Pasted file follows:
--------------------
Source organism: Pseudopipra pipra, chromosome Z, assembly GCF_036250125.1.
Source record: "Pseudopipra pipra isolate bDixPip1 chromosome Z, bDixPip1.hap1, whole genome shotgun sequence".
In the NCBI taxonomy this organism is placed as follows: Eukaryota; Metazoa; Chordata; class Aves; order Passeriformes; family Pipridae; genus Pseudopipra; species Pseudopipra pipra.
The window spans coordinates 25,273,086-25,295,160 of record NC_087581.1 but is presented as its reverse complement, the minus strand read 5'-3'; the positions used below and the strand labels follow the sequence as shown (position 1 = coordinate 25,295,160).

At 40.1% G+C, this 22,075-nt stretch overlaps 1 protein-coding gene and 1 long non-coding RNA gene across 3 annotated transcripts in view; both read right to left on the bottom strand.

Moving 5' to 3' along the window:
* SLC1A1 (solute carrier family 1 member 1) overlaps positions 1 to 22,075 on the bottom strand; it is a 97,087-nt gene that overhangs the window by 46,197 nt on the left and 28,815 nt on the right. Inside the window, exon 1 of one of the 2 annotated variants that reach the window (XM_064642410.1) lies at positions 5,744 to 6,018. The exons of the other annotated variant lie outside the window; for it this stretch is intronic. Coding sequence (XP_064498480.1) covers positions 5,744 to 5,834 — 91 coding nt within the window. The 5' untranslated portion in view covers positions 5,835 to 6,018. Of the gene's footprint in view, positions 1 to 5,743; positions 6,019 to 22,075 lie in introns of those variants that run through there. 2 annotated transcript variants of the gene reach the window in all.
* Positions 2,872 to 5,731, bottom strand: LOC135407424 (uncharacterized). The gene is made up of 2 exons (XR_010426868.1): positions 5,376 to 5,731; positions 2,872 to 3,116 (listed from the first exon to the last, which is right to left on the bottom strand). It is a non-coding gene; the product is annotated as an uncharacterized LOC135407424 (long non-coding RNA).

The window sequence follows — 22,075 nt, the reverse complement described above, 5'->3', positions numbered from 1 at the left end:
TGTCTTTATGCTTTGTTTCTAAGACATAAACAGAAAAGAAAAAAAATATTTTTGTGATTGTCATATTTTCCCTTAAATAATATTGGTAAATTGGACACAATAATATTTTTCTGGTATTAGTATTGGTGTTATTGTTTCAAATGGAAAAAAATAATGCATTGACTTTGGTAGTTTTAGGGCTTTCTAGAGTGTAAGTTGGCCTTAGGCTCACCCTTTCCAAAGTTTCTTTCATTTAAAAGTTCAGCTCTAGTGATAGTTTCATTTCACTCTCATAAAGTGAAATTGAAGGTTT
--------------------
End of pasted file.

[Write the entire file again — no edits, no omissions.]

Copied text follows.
Source organism: Pseudopipra pipra, chromosome Z, assembly GCF_036250125.1.
Source record: "Pseudopipra pipra isolate bDixPip1 chromosome Z, bDixPip1.hap1, whole genome shotgun sequence".
In the NCBI taxonomy this organism is placed as follows: Eukaryota; Metazoa; Chordata; class Aves; order Passeriformes; family Pipridae; genus Pseudopipra; species Pseudopipra pipra.
The window spans coordinates 25,273,086-25,295,160 of record NC_087581.1 but is presented as its reverse complement, the minus strand read 5'-3'; the positions used below and the strand labels follow the sequence as shown (position 1 = coordinate 25,295,160).

At 40.1% G+C, this 22,075-nt stretch overlaps 1 protein-coding gene and 1 long non-coding RNA gene across 3 annotated transcripts in view; both read right to left on the bottom strand.

Moving 5' to 3' along the window:
* SLC1A1 (solute carrier family 1 member 1) overlaps positions 1 to 22,075 on the bottom strand; it is a 97,087-nt gene that overhangs the window by 46,197 nt on the left and 28,815 nt on the right. Inside the window, exon 1 of one of the 2 annotated variants that reach the window (XM_064642410.1) lies at positions 5,744 to 6,018. The exons of the other annotated variant lie outside the window; for it this stretch is intronic. Coding sequence (XP_064498480.1) covers positions 5,744 to 5,834 — 91 coding nt within the window. The 5' untranslated portion in view covers positions 5,835 to 6,018. Of the gene's footprint in view, positions 1 to 5,743; positions 6,019 to 22,075 lie in introns of those variants that run through there. 2 annotated transcript variants of the gene reach the window in all.
* Positions 2,872 to 5,731, bottom strand: LOC135407424 (uncharacterized). The gene is made up of 2 exons (XR_010426868.1): positions 5,376 to 5,731; positions 2,872 to 3,116 (listed from the first exon to the last, which is right to left on the bottom strand). It is a non-coding gene; the product is annotated as an uncharacterized LOC135407424 (long non-coding RNA).

The window sequence follows — 22,075 nt, the reverse complement described above, 5'->3', positions numbered from 1 at the left end:
TGTCTTTATGCTTTGTTTCTAAGACATAAACAGAAAAGAAAAAAAATATTTTTGTGATTGTCATATTTTCCCTTAAATAATATTGGTAAATTGGACACAATAATATTTTTCTGGTATTAGTATTGGTGTTATTGTTTCAAATGGAAAAAAATAATGCATTGACTTTGGTAGTTTTAGGGCTTTCTAGAGTGTAAGTTGGCCTTAGGCTCACCCTTTCCAAAGTTTCTTTCATTTAAAAGTTCAGCTCTAGTGATAGTTTCATTTCACTCTCATAAAGTGAAATTGAAGGTTT